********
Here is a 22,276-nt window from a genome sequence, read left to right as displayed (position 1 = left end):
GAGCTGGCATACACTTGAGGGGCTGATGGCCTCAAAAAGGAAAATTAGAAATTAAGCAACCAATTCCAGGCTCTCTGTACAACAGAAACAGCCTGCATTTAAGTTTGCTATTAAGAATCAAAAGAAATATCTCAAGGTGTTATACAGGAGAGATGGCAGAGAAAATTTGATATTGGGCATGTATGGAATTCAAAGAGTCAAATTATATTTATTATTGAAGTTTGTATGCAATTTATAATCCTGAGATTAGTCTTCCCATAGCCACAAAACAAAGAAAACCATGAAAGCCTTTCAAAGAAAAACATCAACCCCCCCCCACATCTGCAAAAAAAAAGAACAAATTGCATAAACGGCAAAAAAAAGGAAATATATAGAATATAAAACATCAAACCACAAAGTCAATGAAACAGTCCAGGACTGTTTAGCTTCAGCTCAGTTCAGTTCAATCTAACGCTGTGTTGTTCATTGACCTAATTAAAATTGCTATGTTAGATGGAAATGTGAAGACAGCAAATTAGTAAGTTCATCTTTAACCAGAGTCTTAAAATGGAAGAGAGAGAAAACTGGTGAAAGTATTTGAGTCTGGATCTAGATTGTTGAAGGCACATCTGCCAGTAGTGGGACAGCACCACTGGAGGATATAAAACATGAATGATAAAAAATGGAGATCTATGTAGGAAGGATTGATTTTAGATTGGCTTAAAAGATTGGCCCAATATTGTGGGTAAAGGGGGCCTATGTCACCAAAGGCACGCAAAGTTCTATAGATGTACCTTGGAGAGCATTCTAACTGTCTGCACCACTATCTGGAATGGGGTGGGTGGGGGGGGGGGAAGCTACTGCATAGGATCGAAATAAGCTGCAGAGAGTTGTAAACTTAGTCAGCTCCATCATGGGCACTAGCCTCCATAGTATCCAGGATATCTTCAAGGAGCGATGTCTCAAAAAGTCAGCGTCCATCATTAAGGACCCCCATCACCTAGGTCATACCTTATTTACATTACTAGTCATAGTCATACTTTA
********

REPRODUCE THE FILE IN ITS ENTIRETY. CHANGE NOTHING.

Here is a 22,276-nt window from a genome sequence, read left to right as displayed (position 1 = left end):
GAGCTGGCATACACTTGAGGGGCTGATGGCCTCAAAAAGGAAAATTAGAAATTAAGCAACCAATTCCAGGCTCTCTGTACAACAGAAACAGCCTGCATTTAAGTTTGCTATTAAGAATCAAAAGAAATATCTCAAGGTGTTATACAGGAGAGATGGCAGAGAAAATTTGATATTGGGCATGTATGGAATTCAAAGAGTCAAATTATATTTATTATTGAAGTTTGTATGCAATTTATAATCCTGAGATTAGTCTTCCCATAGCCACAAAACAAAGAAAACCATGAAAGCCTTTCAAAGAAAAACATCAACCCCCCCCCACATCTGCAAAAAAAAAGAACAAATTGCATAAACGGCAAAAAAAAGGAAATATATAGAATATAAAACATCAAACCACAAAGTCAATGAAACAGTCCAGGACTGTTTAGCTTCAGCTCAGTTCAGTTCAATCTAACGCTGTGTTGTTCATTGACCTAATTAAAATTGCTATGTTAGATGGAAATGTGAAGACAGCAAATTAGTAAGTTCATCTTTAACCAGAGTCTTAAAATGGAAGAGAGAGAAAACTGGTGAAAGTATTTGAGTCTGGATCTAGATTGTTGAAGGCACATCTGCCAGTAGTGGGACAGCACCACTGGAGGATATAAAACATGAATGATAAAAAATGGAGATCTATGTAGGAAGGATTGATTTTAGATTGGCTTAAAAGATTGGCCCAATATTGTGGGTAAAGGGGGCCTATGTCACCAAAGGCACGCAAAGTTCTATAGATGTACCTTGGAGAGCATTCTAACTGTCTGCACCACTATCTGGAATGGGGTGGGTGGGGGGGGGGGAAGCTACTGCATAGGATCGAAATAAGCTGCAGAGAGTTGTAAACTTAGTCAGCTCCATCATGGGCACTAGCCTCCATAGTATCCAGGATATCTTCAAGGAGCGATGTCTCAAAAAGTCAGCGTCCATCATTAAGGACCCCCATCACCTAGGTCATACCTTATTTACATTACTAGTCATAGTCATACTTTA